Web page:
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Titebond III vs. Polyurethane Glue?

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Forum topic by jasoncarpentry posted 788 days ago 5486 views 0 times favorited 23 replies Add to Favorites Watch
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jasoncarpentry

111 posts in 1155 days


788 days ago

I just read an ad which claims that Titebond III glue has all the features of polyurethane (i.e., Gorilla) glue, but without the mess. Plus, the Titebond III is water-soluble.

I routinely use Titebond II for all my projects, and have found that it isn’t as strong as Gorilla glue. Has anybody had experience w/ the Titebond III? Does it live up to the hype?

-- Jim in Tennessee


23 replies so far

View Clint Searl's profile

Clint Searl

1320 posts in 862 days


#1 posted 788 days ago

How did you determine that Titebond wasn’t as strong? I’ve never had a Titebond joint fail…and that ain’t hype.

On the other hand, Gorilla has no redeeming qualities.

-- Clint Searl.............We deserve what we tolerate

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Jim Finn

1502 posts in 1423 days


#2 posted 788 days ago

I agree with Clint.

-- In God We Trust

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Grandpa

2983 posts in 1176 days


#3 posted 788 days ago

I believe polyurethane glues expand and we think this should make a tight joint. It does help but it has a kind of foaming action so the expansion has all these bubbles in it that makes it weaker. The Titebond glue works into the wood and bonds to it. This seems to hold some better. There is a place for polyurethane glues. If you have a poor joint and need the expansion and not a lot of strength then you might use it. I have used poly adhesives with limited success. Adhesives will never make up for poor craftsmanship.

View Greg The Cajun Box Sculptor's profile

Greg The Cajun Box Sculptor

4736 posts in 1809 days


#4 posted 788 days ago

I use Titebond III on most woods and epoxy glues for oily woods such as teak, cocobolo etc. I don’t use polyurethane glues because I would not feel comfortable having my joints held together with foam. I am sure it has some uses…but not for what I do.

-- Every step of each project is considered my masterpiece because I want the finished product to reflect the quality of my work. http://www.FineArtBoxes.com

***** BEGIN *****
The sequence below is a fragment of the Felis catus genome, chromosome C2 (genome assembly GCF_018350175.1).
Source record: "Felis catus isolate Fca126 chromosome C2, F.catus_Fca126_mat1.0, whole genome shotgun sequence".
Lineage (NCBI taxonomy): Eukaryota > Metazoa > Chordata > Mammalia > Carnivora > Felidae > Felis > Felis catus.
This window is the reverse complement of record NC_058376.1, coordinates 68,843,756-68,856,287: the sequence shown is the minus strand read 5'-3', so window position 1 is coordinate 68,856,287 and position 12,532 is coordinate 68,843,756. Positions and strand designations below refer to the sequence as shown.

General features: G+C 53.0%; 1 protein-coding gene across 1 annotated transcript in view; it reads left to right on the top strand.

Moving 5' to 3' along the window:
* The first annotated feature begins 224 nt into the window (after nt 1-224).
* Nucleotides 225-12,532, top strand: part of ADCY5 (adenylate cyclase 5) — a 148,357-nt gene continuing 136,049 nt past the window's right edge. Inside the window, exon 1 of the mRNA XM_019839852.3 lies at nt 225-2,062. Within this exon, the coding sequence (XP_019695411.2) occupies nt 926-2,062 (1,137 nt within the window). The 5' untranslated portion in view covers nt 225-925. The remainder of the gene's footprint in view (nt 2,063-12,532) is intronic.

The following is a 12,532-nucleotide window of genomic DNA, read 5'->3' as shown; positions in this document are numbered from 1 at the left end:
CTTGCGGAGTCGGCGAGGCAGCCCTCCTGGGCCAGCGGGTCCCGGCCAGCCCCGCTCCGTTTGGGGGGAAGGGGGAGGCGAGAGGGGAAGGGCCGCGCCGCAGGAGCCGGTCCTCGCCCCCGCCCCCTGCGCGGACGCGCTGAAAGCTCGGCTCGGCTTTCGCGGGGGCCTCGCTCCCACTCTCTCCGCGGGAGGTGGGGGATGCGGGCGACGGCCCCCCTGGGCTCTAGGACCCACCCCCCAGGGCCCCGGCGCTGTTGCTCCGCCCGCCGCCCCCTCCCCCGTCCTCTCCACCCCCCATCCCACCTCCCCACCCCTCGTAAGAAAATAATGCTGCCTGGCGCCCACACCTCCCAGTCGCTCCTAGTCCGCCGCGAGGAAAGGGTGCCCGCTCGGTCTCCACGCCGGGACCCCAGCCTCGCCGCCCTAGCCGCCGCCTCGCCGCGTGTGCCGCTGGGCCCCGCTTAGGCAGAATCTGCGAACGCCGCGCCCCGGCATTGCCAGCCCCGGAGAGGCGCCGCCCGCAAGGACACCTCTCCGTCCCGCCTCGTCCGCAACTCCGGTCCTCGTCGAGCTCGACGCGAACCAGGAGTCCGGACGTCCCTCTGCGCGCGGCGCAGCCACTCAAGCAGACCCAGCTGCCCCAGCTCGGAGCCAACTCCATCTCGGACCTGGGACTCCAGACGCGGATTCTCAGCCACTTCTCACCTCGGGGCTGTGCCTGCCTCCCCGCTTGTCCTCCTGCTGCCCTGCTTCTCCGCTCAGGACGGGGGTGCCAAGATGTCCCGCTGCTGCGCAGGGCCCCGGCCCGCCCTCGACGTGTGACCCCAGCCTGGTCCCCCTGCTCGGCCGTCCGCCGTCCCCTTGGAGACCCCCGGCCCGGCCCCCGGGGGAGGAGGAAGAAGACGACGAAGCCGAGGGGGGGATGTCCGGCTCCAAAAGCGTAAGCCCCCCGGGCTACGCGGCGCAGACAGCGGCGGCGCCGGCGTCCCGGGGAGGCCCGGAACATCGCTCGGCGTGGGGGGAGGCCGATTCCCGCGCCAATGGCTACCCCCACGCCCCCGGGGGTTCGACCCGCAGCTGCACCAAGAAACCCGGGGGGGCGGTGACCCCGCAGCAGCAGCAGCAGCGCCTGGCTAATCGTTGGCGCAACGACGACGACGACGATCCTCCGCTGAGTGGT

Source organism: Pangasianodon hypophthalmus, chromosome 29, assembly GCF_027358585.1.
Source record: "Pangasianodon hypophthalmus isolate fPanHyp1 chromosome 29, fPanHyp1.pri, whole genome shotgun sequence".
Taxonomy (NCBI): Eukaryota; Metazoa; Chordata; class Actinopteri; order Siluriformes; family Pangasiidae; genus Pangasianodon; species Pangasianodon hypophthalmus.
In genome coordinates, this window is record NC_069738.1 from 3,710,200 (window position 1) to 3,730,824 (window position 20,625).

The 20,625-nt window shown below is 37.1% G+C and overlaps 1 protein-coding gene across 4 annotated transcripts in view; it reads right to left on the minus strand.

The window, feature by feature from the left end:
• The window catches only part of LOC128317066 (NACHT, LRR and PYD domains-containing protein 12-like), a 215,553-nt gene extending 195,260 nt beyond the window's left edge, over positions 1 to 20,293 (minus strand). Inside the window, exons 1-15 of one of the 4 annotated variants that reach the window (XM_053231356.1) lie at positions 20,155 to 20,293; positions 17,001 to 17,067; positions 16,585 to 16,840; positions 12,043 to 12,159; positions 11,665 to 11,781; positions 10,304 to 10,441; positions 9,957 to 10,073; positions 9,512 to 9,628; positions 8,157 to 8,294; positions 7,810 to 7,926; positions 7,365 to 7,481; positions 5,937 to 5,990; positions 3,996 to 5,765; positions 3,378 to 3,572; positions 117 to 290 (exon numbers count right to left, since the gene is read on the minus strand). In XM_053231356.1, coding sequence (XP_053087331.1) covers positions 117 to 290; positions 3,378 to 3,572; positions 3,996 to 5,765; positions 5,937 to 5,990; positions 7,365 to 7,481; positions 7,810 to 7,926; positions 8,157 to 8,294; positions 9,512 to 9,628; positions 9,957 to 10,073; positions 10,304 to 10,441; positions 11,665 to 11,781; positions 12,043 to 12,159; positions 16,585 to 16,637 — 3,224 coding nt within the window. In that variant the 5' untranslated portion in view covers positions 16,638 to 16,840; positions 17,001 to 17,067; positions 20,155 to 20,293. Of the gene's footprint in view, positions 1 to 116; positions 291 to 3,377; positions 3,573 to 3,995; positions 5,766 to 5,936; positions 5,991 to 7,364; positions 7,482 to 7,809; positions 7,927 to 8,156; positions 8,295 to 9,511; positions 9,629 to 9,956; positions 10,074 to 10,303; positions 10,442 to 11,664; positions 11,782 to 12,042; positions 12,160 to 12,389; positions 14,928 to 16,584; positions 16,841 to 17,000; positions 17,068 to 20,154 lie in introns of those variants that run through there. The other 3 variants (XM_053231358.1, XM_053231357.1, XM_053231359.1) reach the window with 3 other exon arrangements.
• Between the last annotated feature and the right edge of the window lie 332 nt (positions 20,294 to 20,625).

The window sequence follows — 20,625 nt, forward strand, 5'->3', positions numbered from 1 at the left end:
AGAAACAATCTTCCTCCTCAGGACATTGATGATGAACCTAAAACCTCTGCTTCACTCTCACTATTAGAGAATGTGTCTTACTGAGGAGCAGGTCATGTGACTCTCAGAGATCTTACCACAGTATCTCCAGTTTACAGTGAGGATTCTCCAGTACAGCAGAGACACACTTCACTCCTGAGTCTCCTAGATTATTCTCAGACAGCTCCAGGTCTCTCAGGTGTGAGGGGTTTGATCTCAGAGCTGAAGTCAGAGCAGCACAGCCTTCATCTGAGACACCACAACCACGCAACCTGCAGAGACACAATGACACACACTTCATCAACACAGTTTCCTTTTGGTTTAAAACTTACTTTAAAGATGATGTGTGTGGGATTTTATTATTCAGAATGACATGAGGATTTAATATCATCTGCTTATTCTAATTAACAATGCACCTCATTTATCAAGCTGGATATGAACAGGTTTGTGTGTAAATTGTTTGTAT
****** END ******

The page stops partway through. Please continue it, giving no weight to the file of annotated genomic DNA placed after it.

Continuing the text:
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paratrooper34

760 posts in 1453 days


#5 posted 788 days ago

I wouldn’t say Gorilla glue has no redeeming qualities; I had patio type bricks used as a step to go into my house in Germany. One day, one of them fell off. I guess the mortar failed. I used Gorilla glue to fix it and it stayed there for two years, then I moved out. Probably still in place to this day. Try doing that with Tightbond. For woodworking, I used it on a couple of products, it is harder to clean up when you make a mess with it, but it works as good as any other glue. I do use Tightbond more often though, it is just easier to clean and use.

-- Mike

View 404 - Not Found's profile

404 - Not Found

2544 posts in 1470 days


#6 posted 788 days ago

I only reach for the Gorilla glue when it’s that cold that normal PVA would chalk. I’d like to know if chalking is a problem with TB?

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ChrisK

920 posts in 1582 days


#7 posted 788 days ago

I have used both for wood working. Where I need strength I make sure that the joint is a good fitting joint. Nether Titebond or Polyurethane glues are for gap filling. I use Polyurethane glues when I need to sand the joint to the final shape for appearance and the work will be painted. I find they ah cure harder I also use them for vacuum forming molds when I am using foams and other materials where wood glues will not adhere strongly. If parts are already painted or finished with polyurethane I will reach for a Polyurethane glue. If the polyurethane glue foams it has almost no strength. Making the parts too wet makes the foaming problem worse. For wood and plywood I do not use extra moisture, here in the south there is almost always enough humidity in there air. For man made materials I will use a slightly damp cloth to add a little moisture.

Titebond III is supposed to be water proof after drying. I use it for wood toys and such. I have a ’.50 cal machine gun’ I built for the boys club house. The gun body was made of 6 layers of plywood, glued with Titebond III and fully painted. It survived the summer and this far into the winter. Gorilla would have worked to, it just costs a bit more.